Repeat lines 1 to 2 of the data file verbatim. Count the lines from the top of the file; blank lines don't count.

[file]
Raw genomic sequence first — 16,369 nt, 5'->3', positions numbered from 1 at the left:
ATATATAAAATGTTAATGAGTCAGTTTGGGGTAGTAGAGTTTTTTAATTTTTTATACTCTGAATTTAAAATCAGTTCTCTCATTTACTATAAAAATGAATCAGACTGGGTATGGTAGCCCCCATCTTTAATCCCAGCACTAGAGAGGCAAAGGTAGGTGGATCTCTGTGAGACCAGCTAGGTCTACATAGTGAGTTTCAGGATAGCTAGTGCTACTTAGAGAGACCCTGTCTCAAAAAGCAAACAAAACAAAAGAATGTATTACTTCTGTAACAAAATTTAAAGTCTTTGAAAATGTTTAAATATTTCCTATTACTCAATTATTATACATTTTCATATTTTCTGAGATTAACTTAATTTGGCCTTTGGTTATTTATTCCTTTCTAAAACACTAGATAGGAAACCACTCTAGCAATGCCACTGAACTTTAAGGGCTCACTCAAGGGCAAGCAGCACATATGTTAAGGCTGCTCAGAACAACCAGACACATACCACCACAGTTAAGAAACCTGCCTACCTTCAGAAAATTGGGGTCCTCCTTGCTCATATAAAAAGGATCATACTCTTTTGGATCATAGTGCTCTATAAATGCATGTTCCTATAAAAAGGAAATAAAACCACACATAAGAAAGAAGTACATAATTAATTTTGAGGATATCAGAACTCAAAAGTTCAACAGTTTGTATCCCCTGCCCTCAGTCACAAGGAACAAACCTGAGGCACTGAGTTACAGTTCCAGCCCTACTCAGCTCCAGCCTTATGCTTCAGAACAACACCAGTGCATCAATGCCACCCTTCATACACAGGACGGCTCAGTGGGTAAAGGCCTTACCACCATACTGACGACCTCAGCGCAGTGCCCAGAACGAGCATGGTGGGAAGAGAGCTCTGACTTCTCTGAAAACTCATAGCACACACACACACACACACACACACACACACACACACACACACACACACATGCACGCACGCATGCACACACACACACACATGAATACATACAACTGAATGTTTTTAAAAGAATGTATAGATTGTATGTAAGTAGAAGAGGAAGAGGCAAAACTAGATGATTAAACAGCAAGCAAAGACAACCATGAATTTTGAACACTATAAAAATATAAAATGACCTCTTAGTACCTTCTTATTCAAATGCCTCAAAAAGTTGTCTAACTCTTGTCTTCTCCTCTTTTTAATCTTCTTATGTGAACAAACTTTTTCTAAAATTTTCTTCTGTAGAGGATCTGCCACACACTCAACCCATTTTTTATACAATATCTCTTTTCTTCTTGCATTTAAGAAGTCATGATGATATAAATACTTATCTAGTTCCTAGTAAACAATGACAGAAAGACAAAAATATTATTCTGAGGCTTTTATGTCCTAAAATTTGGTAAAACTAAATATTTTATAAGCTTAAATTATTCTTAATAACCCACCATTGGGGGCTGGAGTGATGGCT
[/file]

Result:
Raw genomic sequence first — 16,369 nt, 5'->3', positions numbered from 1 at the left:
ATATATAAAATGTTAATGAGTCAGTTTGGGGTAGTAGAGTTTTTTAATTTTTTATACTCTGAATTTAAAATCAGTTCTCTCATTTACTATAAAAATGAATCAGACTGGGTATGGTAGCCCCCATCTTTAATCCCAGCACTAGAGAGGCAAAGGTAGGTGGATCTCTGTGAGACCAGCTAGGTCTACATAGTGAGTTTCAGGATAGCTAGTGCTACTTAGAGAGACCCTGTCTCAAAAAGCAAACAAAACAAAAGAATGTATTACTTCTGTAACAAAATTTAAAGTCTTTGAAAATGTTTAAATATTTCCTATTACTCAATTATTATACATTTTCATATTTTCTGAGATTAACTTAATTTGGCCTTTGGTTATTTATTCCTTTCTAAAACACTAGATAGGAAACCACTCTAGCAATGCCACTGAACTTTAAGGGCTCACTCAAGGGCAAGCAGCACATATGTTAAGGCTGCTCAGAACAACCAGACACATACCACCACAGTTAAGAAACCTGCCTACCTTCAGAAAATTGGGGTCCTCCTTGCTCATATAAAAAGGATCATACTCTTTTGGATCATAGTGCTCTATAAATGCATGTTCCTATAAAAAGGAAATAAAACCACACATAAGAAAGAAGTACATAATTAATTTTGAGGATATCAGAACTCAAAAGTTCAACAGTTTGTATCCCCTGCCCTCAGTCACAAGGAACAAACCTGAGGCACTGAGTTACAGTTCCAGCCCTACTCAGCTCCAGCCTTATGCTTCAGAACAACACCAGTGCATCAATGCCACCCTTCATACACAGGACGGCTCAGTGGGTAAAGGCCTTACCACCATACTGACGACCTCAGCGCAGTGCCCAGAACGAGCATGGTGGGAAGAGAGCTCTGACTTCTCTGAAAACTCATAGCACACACACACACACACACACACACACACACACACACACACACACACACATGCACGCACGCATGCACACACACACACACATGAATACATACAACTGAATGTTTTTAAAAGAATGTATAGATTGTATGTAAGTAGAAGAGGAAGAGGCAAAACTAGATGATTAAACAGCAAGCAAAGACAACCATGAATTTTGAACACTATAAAAATATAAAATGACCTCTTAGTACCTTCTTATTCAAATGCCTCAAAAAGTTGTCTAACTCTTGTCTTCTCCTCTTTTTAATCTTCTTATGTGAACAAACTTTTTCTAAAATTTTCTTCTGTAGAGGATCTGCCACACACTCAACCCATTTTTTATACAATATCTCTTTTCTTCTTGCATTTAAGAAGTCATGATGATATAAATACTTATCTAGTTCCTAGTAAACAATGACAGAAAGACAAAAATATTATTCTGAGGCTTTTATGTCCTAAAATTTGGTAAAACTAAATATTTTATAAGCTTAAATTATTCTTAATAACCCACCATTGGGGGCTGGAGTGATGGCT